Atlas Obscura on Slate is a new travel blog. Below is an excerpt from the forthcoming Atlas Obscura book.
Venerated as the site of the crucifixion, burial, and resurrection of Jesus, the Church of the Holy Sepulchre is perhaps the world’s most sacred Christian pilgrimage site. It is also the location of a 150-year-old argument over a ladder.
Under an 1852 mandate, the care of the Church of the Holy Sepulchre is shared by no less than six Christian denominations: the Greek Orthodox, Armenian Apostolic, Roman Catholic, Coptic, Ethiopian, and Syriac Orthodox churches. The Holy Sepulchre’s edifice is carefully divided into sections, with some commonly shared, while others belong strictly to a particular sect. A set of complicated rules governs the transit rights of the other groups through each section on any given day, and some of the sections of the church remain hotly disputed. Arguments and fistfights over territory and boundaries are not uncommon.
One such area is a small section of the roof which is disputed between the Copts and Ethiopians. At least one Coptic monk at any given time sits there on a chair placed on a particular spot to express this claim. On a stifling summer day in 2002, a monk moved his chair eight inches to find shade. This was interpreted as a hostile act and violation of boundaries, and 11 were hospitalized after the fight that ensued.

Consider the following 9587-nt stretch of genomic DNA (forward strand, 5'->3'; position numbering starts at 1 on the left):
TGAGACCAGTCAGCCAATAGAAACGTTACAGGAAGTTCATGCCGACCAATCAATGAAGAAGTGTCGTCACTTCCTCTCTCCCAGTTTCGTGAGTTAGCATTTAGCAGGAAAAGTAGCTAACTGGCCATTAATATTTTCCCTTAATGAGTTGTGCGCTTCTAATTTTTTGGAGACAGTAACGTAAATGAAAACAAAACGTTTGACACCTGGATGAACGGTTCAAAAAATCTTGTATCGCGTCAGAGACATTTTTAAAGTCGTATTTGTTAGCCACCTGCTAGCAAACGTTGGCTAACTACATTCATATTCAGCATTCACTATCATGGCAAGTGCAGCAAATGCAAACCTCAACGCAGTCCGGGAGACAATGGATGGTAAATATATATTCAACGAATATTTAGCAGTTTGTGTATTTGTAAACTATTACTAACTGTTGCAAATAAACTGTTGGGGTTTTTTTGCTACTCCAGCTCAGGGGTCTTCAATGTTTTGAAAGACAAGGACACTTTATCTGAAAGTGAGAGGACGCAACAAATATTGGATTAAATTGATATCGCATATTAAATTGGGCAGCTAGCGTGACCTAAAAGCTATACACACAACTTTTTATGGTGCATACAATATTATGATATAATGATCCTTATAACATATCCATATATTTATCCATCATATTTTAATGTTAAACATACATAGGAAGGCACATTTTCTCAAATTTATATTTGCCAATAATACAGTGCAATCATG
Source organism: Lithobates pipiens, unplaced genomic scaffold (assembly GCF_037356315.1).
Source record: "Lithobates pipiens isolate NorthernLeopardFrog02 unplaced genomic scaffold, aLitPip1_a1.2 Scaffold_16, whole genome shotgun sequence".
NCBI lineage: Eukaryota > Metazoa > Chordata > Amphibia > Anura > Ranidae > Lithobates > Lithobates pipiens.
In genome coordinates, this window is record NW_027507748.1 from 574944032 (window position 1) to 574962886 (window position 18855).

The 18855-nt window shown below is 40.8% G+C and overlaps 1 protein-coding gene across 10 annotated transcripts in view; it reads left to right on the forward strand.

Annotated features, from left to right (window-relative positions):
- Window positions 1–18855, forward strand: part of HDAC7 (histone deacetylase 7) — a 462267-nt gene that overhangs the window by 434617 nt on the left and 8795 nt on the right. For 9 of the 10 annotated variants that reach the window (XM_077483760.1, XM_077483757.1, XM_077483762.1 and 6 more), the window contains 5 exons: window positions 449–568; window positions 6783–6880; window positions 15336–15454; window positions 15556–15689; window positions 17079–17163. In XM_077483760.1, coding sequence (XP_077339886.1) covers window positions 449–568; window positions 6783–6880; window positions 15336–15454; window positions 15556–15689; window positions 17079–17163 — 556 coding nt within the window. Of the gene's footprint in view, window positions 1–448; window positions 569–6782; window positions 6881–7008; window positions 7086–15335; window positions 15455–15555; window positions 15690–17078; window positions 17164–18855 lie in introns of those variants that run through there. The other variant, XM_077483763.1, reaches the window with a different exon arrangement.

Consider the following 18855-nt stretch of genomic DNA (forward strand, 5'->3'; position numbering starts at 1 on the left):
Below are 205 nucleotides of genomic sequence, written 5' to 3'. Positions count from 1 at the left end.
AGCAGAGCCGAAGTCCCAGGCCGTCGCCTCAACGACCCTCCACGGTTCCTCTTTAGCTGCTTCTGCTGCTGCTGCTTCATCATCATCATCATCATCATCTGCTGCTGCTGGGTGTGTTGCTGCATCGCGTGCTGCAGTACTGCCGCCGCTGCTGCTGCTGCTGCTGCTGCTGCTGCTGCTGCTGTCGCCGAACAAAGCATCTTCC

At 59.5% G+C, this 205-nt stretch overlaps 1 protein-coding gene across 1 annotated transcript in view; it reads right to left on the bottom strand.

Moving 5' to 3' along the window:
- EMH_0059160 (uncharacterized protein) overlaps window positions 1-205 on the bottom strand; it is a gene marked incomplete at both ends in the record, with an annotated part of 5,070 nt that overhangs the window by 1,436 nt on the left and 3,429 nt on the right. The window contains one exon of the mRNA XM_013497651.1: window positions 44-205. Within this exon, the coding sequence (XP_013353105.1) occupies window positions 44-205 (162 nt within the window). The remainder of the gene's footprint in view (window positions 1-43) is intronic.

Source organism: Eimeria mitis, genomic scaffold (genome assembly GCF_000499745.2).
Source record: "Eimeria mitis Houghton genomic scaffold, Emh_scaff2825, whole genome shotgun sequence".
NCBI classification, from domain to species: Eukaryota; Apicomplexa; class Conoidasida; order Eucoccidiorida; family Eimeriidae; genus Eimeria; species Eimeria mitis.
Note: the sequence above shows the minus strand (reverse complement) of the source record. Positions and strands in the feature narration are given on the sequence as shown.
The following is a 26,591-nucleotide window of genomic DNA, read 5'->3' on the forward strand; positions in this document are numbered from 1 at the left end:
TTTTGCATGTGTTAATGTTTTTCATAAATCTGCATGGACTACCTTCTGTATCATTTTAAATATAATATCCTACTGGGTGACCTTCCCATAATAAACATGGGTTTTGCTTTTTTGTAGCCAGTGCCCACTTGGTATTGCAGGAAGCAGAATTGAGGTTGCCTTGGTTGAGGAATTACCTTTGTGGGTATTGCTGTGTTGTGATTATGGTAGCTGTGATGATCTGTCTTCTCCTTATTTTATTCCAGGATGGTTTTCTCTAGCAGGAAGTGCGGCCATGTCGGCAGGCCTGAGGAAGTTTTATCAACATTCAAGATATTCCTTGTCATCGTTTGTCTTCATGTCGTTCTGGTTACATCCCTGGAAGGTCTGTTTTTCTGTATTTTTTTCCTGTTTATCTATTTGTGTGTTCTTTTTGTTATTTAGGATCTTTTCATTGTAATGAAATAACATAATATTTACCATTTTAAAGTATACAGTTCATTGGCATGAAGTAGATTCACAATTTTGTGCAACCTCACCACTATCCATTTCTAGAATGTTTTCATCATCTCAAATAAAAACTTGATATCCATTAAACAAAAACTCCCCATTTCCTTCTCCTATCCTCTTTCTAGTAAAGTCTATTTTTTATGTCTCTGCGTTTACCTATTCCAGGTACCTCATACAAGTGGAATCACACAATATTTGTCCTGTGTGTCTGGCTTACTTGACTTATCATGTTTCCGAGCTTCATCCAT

The Church of the Holy Sepulchre’s “immovable ladder” is a centuries-old symbol of this extreme territoriality. During the early 1800s, a man belonging to an unknown sect placed the ladder on a ledge against an exterior second-floor wall of the church. Due to the imposition of the status quo and the fear of inciting violence, no one has dared touch it since.
Excepting, of course, the time in 1997 when a mischievous tourist named Andy plucked it from the ledge and hid it behind an altar, where it remained undiscovered for weeks. The ladder has since been put back into its “appropriate” spot.